CINCINNATI -- D-backs catcher Wil Nieves was out early before batting practice Tuesday working on blocking balls in the dirt with catching instructor Glenn Sherlock and backup catcher Tuffy Gosewisch.
Nieves has done an outstanding job at the plate filling in for injured catcher Miguel Montero, and he's also done a nice job of calling games.
Blocking balls, though, is something that he could still use some work on and something on which he continues to put in extra time.
"He's not as much of a blocker," D-backs manager Kirk Gibson said. "He likes to try and catch it, and when the ball stays down like that, [it goes through a catcher's legs]."
Gibson has needled Nieves about his blocking as a way of prodding the catcher.
"We've talked about it in a good way," Gibson said. "I said, 'Geez, I don't want to have to bring Tuffy in late in the game for you.' You say it kiddingly -- you're kidding, but you're half serious. He knows it's just a lapse."
Putz looking like former self in different role
CINCINNATI -- J.J. Putz is starting to look like his old self again on the mound, but the D-backs reliever is not likely to move back into his old closer's role at the moment.
Putz spent seven weeks on the disabled list with a strained elbow, and when he returned June 29, his arm speed was not what it had been.
After Putz blew a save in New York on July 1, D-backs manager Kirk Gibson moved him into more of a matchup/setup role, with Brad Ziegler taking over as closer. Ziegler has gone 7-for-8 in save opportunities since.
"I think we'll leave it the way it is right now," said Gibson, adding that Putz lately has looked like he did before the elbow injury.
Putz has a 1.15 ERA in 20 games since coming off the DL.
"I feel more comfortable every time out, just command and stuff," Putz said. "Six weeks is a long time [to be out]. It's like going through Spring Training again. You have to rebuild from square one."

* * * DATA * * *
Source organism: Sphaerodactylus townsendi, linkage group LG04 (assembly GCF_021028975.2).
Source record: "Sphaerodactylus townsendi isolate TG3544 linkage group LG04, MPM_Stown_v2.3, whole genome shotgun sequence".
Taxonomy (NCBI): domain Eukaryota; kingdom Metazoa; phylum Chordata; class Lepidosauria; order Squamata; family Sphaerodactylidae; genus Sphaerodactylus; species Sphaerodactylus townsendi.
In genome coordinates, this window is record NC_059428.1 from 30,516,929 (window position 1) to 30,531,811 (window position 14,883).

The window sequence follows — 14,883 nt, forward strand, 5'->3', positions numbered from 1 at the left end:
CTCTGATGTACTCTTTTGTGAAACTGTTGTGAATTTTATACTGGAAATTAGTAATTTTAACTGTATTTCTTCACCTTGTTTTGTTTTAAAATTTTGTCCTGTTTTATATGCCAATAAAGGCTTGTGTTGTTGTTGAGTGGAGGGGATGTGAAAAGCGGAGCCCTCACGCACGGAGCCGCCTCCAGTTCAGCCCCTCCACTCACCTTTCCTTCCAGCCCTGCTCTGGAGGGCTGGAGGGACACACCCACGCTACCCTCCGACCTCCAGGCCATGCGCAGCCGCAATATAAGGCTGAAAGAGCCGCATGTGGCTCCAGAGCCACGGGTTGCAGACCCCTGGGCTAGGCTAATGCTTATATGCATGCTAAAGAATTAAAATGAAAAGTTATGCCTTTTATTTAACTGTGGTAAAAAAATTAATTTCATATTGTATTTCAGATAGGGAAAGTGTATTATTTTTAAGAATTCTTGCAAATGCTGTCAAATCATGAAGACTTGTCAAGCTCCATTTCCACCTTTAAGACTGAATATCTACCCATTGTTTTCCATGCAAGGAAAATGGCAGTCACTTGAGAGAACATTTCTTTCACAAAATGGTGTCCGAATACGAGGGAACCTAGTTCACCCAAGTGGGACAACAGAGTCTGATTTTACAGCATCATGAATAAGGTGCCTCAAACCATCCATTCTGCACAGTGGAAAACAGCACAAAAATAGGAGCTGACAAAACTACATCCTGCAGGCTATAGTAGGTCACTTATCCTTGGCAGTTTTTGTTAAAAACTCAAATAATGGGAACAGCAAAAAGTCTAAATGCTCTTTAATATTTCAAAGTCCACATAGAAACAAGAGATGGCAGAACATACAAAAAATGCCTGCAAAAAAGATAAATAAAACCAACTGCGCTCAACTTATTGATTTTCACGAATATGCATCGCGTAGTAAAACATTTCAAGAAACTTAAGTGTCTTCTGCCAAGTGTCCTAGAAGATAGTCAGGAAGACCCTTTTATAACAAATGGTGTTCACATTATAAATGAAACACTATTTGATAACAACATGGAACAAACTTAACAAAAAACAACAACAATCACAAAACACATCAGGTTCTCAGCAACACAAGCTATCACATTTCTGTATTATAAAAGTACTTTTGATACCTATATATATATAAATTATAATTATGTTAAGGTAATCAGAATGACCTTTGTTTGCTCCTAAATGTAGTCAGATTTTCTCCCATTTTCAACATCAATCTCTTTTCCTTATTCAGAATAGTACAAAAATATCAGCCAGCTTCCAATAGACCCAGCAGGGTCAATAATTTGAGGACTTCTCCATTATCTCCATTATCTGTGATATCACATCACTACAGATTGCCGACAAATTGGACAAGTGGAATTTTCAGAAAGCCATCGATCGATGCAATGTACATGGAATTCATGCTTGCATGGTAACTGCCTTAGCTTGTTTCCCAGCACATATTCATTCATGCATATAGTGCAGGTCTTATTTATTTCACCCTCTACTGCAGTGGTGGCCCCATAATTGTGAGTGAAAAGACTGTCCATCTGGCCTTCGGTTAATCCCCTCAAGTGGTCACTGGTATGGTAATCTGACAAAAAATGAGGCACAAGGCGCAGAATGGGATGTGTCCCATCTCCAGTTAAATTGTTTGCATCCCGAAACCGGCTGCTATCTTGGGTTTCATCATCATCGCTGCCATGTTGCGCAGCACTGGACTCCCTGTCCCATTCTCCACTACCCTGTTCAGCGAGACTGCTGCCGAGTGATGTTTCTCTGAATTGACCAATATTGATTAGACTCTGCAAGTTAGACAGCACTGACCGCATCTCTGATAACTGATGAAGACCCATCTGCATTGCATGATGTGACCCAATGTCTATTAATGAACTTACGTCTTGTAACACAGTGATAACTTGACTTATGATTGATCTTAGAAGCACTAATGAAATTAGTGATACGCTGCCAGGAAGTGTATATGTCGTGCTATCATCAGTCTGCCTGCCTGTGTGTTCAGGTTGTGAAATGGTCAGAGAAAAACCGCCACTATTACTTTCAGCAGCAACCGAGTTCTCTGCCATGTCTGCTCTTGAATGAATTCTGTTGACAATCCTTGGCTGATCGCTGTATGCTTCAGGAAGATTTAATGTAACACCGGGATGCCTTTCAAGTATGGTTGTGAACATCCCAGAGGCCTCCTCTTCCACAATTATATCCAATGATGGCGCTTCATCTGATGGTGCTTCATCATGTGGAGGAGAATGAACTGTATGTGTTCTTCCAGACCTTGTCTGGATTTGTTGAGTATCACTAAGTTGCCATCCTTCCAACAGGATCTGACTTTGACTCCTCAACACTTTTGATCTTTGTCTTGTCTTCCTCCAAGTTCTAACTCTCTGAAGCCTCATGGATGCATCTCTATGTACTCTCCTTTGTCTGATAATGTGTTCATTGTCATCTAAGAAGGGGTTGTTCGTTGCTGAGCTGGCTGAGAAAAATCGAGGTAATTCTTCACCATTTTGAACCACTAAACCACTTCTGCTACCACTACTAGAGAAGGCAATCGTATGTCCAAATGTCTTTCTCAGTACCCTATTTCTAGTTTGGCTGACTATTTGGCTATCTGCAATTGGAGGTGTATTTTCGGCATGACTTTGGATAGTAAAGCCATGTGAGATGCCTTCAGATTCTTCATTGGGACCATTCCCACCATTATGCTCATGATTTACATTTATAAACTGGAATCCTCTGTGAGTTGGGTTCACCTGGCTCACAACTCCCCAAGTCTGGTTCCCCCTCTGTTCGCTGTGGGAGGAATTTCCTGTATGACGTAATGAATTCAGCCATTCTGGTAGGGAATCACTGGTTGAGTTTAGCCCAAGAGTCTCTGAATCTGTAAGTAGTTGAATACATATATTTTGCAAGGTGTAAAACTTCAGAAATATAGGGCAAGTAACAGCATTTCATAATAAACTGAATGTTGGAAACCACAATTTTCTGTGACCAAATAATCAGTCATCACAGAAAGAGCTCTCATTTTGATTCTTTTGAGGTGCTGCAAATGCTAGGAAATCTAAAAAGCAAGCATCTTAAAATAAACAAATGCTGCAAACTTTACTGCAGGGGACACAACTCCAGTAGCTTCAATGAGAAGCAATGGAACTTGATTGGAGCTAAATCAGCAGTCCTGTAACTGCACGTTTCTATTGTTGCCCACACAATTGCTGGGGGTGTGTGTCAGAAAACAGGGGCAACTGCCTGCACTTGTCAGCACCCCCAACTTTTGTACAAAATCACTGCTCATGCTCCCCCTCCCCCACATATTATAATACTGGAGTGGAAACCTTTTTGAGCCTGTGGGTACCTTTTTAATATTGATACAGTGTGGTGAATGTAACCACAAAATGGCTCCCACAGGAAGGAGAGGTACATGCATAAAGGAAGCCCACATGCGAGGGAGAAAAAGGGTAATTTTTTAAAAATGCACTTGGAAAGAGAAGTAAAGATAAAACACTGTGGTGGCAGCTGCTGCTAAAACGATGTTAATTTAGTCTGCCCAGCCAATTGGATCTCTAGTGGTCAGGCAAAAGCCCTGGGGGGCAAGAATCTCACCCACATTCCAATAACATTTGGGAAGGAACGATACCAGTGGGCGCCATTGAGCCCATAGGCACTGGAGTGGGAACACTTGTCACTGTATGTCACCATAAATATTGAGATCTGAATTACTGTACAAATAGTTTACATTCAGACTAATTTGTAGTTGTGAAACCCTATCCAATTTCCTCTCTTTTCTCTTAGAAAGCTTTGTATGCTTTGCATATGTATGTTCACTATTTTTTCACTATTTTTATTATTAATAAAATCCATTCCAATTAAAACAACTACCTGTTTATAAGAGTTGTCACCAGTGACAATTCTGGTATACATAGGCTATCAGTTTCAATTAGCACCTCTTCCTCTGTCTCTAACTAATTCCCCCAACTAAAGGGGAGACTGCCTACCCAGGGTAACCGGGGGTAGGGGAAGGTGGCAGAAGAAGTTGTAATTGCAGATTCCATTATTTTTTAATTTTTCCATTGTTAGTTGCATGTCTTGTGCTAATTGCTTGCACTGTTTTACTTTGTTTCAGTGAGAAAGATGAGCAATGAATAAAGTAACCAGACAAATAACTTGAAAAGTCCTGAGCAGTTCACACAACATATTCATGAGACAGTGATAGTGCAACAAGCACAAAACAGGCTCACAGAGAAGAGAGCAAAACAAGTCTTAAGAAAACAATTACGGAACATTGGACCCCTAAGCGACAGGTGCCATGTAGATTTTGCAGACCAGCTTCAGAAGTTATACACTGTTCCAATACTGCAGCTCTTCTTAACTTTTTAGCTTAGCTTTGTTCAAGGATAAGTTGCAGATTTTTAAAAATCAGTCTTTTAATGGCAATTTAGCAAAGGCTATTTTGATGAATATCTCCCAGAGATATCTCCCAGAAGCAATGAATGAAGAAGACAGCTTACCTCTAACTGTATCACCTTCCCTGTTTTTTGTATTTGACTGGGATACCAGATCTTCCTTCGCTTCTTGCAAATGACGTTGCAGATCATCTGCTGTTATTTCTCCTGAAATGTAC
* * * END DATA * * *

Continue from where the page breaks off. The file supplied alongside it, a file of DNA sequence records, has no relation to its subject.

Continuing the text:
Putz has not complained about losing his closer's role, nor does he plan to.
"It would be one thing if you had guys that were filling in that were not the best teammates, but all the guys in our bullpen are good guys, guys you root for," Putz said. "I'm happy Zig is doing well in that position. If they decide to make the change to move me back in there, he's going to be fine with it, I'm going to be fine with it. If they decide to ride the season out the way it is, I'm not going to cause a ruckus or anything like that.
"I just want to do whatever we can to win games. I know it might sound cliché, but that's just the way I feel. That's the way I was taught to play this game."
Gibson appreciates that team-first approach, but he knows there is some pride involved as well.
"I guarantee you, in his inner self he's motivated to get that job back," Gibson said. "He's got to be."
After Putz got through explaining how he was fine with Ziegler being the closer, he broke into a smile.
"But I'm going to take it back from him next year, I'll tell you that right now," he said.
Kubel struggling with health, hitting in tough season
CINCINNATI -- There is no way to spin it, the 2013 season has been an awful one for D-backs outfielder Jason Kubel.
The 31-year-old has struggled with leg injuries since Spring Training, and it's probably not unrelated that his performance on the field has been well below his career norms.
"His knee has been swelling up on him, so we've been trying to get that under control," D-backs manager Kirk Gibson said of Kubel's left knee. "He's struggled with the bat, really, the second half of last year and this year, and there's maybe different reasons why it's happening, but he's worked extremely hard to try and fix that."
Kubel came into Tuesday's game hitting just .223, with an on-base-plus-slugging percentage at a career-low .624, and his playing time has been greatly diminished in the second half.
"Everybody goes through bumps and bruises and stuff, but it's never affected me like it has this time," Kubel said of his knee. "You put all that together and it makes it pretty rough."
Kubel thinks that he got into some bad habits at the plate this spring, when he was trying to not put too much weight on his left leg.
Kubel got a rare start Monday night against the Reds, and while he struggled against soft-tossing starter Bronson Arroyo, he singled in the ninth off flame thrower Aroldis Chapman.
"He obviously likes it hard," Gibson said, referring to fastballs. "You notice kind of how they pitch him, they kind of waste their fastballs and a lot of offspeed stuff and you've got to stay back on it, and he's had a hard time dealing with that."
Steve Gilbert is a reporter for MLB.com. Read his blog, Inside the D-backs, and follow him on Twitter @SteveGilbertMLB. This story was not subject to the approval of Major League Baseball or its clubs.